Czech composer Leos Janacek [1854-1828] wrote two brilliant string quartets. I have discussed the second, Intimate Letters (August, 2017), and here I shall discuss his first quartet, Kreutzer Sonata. This title was inspired by Leo Tolstoy’s short story, The Kreutzer Sonata, which was itself inspired by Beethoven’s Kreutzer Sonata for Violin and Piano, No. 9, Opus 47.
It is of interest to be aware of the short story as I believe that it sheds light on the piece. A man, Pozdnyshev, and a woman, are happily married but after five children, the wife, who is a pianist, takes lessons from a music teacher, a violinist. They play the Kreutzer Sonata together. Pozdnyshev, in a jealous rage, goes away on a trip. When he returns early he finds his wife and the teacher together. Pozdnyshev then stabs his wife to death. You can hear feelings expressed in this quartet that relate to various parts of the story, which is obviously more complex than my four-line version of events! This story is a great read.
The first, fascinating movement, begins with a longing theme, played by the first violin, and answered by the three other players. It then moves into tempo and introduces another delightful theme, filled with passion. There follows a recapitulation of the first theme, this time much quicker. The violin takes over again before it leads into a quiet, busy passage. A recapitulation of the second theme brings the movement to a close. Words can’t do justice to this fine music.
The second movement introduction is a joyful, almost skittish passage. Then follows a rather more intense section. Janacek is a master at restating themes, in different contexts. The conclusion is a wonderful restatement of the first theme, with an awesome cello part.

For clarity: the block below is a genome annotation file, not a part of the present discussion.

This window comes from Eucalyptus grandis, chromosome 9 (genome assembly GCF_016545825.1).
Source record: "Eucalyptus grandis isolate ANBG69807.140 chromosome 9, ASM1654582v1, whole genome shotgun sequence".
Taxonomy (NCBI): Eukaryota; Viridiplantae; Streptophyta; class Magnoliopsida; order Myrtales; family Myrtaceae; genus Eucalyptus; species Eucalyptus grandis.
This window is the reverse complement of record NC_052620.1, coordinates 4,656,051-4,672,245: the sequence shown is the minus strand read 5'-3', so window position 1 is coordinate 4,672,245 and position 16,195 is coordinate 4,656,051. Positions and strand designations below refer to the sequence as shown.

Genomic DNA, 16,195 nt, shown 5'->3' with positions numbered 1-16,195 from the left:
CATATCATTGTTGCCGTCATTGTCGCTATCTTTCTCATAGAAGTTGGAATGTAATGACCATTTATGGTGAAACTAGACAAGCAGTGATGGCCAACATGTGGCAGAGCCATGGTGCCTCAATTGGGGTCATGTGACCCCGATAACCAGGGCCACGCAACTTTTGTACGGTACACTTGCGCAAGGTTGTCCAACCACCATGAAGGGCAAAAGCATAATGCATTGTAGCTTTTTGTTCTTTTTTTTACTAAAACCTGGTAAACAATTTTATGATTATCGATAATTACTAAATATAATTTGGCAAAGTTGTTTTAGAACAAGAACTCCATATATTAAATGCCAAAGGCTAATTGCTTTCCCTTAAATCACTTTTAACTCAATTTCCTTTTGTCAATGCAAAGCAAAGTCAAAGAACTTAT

The next movement again opens with a feeling of longing, almost desperation. The solo violin absolutely yearns with occasional interjections from the ensemble. In the next section the tension is palpable. Then follows a succession of more longing until it quietly concludes.
The final movement is a fine denouement. There is a long period of introspection before the music comes to life again. The composer reintroduces the opening theme from the first movement, this time in a chaotic manner. It moves into a gallop and then to a passive conclusion.
This is a highly emotionally-charged quartet, as is SQ No. 2 Intimate Letters. These are magnificent works. If this was all that Janacek had ever written, it would be enough. With what went on in his life, he would probably say ‘enough!’
String Quartets Nos. 1 and 2 are often paired on a single CD. In terms of availability of the pairing, there must be over 100 versions out there. I have it with the complete Bartok String Quartets by the Tokyo Quartet on RCA Red Seal. There are at least three versions on Spotify and many on YouTube. A fine Hagen Quartet performance of the Kreutzer Sonata can be found on earsense.
Listenability: One of the 50 CDs you should hear etc.